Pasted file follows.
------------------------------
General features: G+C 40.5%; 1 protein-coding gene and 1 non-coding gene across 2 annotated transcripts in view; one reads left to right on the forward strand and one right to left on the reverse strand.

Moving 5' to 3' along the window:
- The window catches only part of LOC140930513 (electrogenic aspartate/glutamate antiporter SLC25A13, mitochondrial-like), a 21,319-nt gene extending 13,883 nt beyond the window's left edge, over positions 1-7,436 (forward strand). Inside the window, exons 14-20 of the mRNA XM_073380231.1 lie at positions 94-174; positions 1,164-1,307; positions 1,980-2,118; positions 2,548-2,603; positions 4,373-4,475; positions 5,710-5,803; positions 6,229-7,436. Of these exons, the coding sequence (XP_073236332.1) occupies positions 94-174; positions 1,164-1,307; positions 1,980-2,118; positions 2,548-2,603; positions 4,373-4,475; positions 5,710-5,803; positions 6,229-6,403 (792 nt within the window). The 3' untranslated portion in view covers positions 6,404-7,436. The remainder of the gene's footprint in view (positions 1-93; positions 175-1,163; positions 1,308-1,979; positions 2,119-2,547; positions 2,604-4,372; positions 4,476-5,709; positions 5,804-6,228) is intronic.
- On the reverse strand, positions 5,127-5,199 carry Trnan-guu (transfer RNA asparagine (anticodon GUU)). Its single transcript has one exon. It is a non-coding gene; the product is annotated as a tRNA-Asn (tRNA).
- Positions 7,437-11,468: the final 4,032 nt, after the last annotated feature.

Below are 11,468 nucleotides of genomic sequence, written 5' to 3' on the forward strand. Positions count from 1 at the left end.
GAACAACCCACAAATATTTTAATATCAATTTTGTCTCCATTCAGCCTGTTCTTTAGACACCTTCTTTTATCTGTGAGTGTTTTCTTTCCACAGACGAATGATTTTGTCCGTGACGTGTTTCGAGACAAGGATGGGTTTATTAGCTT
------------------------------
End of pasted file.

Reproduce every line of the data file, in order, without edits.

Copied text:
General features: G+C 40.5%; 1 protein-coding gene and 1 non-coding gene across 2 annotated transcripts in view; one reads left to right on the forward strand and one right to left on the reverse strand.

Moving 5' to 3' along the window:
- The window catches only part of LOC140930513 (electrogenic aspartate/glutamate antiporter SLC25A13, mitochondrial-like), a 21,319-nt gene extending 13,883 nt beyond the window's left edge, over positions 1-7,436 (forward strand). Inside the window, exons 14-20 of the mRNA XM_073380231.1 lie at positions 94-174; positions 1,164-1,307; positions 1,980-2,118; positions 2,548-2,603; positions 4,373-4,475; positions 5,710-5,803; positions 6,229-7,436. Of these exons, the coding sequence (XP_073236332.1) occupies positions 94-174; positions 1,164-1,307; positions 1,980-2,118; positions 2,548-2,603; positions 4,373-4,475; positions 5,710-5,803; positions 6,229-6,403 (792 nt within the window). The 3' untranslated portion in view covers positions 6,404-7,436. The remainder of the gene's footprint in view (positions 1-93; positions 175-1,163; positions 1,308-1,979; positions 2,119-2,547; positions 2,604-4,372; positions 4,476-5,709; positions 5,804-6,228) is intronic.
- On the reverse strand, positions 5,127-5,199 carry Trnan-guu (transfer RNA asparagine (anticodon GUU)). Its single transcript has one exon. It is a non-coding gene; the product is annotated as a tRNA-Asn (tRNA).
- Positions 7,437-11,468: the final 4,032 nt, after the last annotated feature.

Below are 11,468 nucleotides of genomic sequence, written 5' to 3' on the forward strand. Positions count from 1 at the left end.
GAACAACCCACAAATATTTTAATATCAATTTTGTCTCCATTCAGCCTGTTCTTTAGACACCTTCTTTTATCTGTGAGTGTTTTCTTTCCACAGACGAATGATTTTGTCCGTGACGTGTTTCGAGACAAGGATGGGTTTATTAGCTT